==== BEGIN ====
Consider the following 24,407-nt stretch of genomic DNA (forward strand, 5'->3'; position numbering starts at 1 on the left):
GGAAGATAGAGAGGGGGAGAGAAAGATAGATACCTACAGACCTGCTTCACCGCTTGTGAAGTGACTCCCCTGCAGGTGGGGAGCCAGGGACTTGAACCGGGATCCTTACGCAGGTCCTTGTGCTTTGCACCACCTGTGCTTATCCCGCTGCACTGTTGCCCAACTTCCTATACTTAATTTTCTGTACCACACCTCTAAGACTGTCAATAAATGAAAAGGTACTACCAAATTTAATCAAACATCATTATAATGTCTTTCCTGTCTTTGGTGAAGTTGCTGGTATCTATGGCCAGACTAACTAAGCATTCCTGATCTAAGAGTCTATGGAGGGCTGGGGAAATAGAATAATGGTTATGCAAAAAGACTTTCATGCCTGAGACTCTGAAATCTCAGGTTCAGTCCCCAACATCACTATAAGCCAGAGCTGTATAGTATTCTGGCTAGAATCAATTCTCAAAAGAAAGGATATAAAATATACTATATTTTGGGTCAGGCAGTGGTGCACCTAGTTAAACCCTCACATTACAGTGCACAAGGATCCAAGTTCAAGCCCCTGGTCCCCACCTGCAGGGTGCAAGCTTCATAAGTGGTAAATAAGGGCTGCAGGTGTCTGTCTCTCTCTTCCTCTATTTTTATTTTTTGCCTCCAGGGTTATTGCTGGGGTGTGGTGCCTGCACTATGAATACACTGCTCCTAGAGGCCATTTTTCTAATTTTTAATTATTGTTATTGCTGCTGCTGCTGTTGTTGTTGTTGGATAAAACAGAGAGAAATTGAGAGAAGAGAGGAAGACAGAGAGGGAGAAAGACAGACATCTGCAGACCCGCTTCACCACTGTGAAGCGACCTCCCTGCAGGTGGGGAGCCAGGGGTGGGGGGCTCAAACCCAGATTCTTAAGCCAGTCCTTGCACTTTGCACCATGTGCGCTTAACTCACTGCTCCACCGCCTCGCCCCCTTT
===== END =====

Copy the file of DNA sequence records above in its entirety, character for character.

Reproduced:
Consider the following 24,407-nt stretch of genomic DNA (forward strand, 5'->3'; position numbering starts at 1 on the left):
GGAAGATAGAGAGGGGGAGAGAAAGATAGATACCTACAGACCTGCTTCACCGCTTGTGAAGTGACTCCCCTGCAGGTGGGGAGCCAGGGACTTGAACCGGGATCCTTACGCAGGTCCTTGTGCTTTGCACCACCTGTGCTTATCCCGCTGCACTGTTGCCCAACTTCCTATACTTAATTTTCTGTACCACACCTCTAAGACTGTCAATAAATGAAAAGGTACTACCAAATTTAATCAAACATCATTATAATGTCTTTCCTGTCTTTGGTGAAGTTGCTGGTATCTATGGCCAGACTAACTAAGCATTCCTGATCTAAGAGTCTATGGAGGGCTGGGGAAATAGAATAATGGTTATGCAAAAAGACTTTCATGCCTGAGACTCTGAAATCTCAGGTTCAGTCCCCAACATCACTATAAGCCAGAGCTGTATAGTATTCTGGCTAGAATCAATTCTCAAAAGAAAGGATATAAAATATACTATATTTTGGGTCAGGCAGTGGTGCACCTAGTTAAACCCTCACATTACAGTGCACAAGGATCCAAGTTCAAGCCCCTGGTCCCCACCTGCAGGGTGCAAGCTTCATAAGTGGTAAATAAGGGCTGCAGGTGTCTGTCTCTCTCTTCCTCTATTTTTATTTTTTGCCTCCAGGGTTATTGCTGGGGTGTGGTGCCTGCACTATGAATACACTGCTCCTAGAGGCCATTTTTCTAATTTTTAATTATTGTTATTGCTGCTGCTGCTGTTGTTGTTGTTGGATAAAACAGAGAGAAATTGAGAGAAGAGAGGAAGACAGAGAGGGAGAAAGACAGACATCTGCAGACCCGCTTCACCACTGTGAAGCGACCTCCCTGCAGGTGGGGAGCCAGGGGTGGGGGGCTCAAACCCAGATTCTTAAGCCAGTCCTTGCACTTTGCACCATGTGCGCTTAACTCACTGCTCCACCGCCTCGCCCCCTTT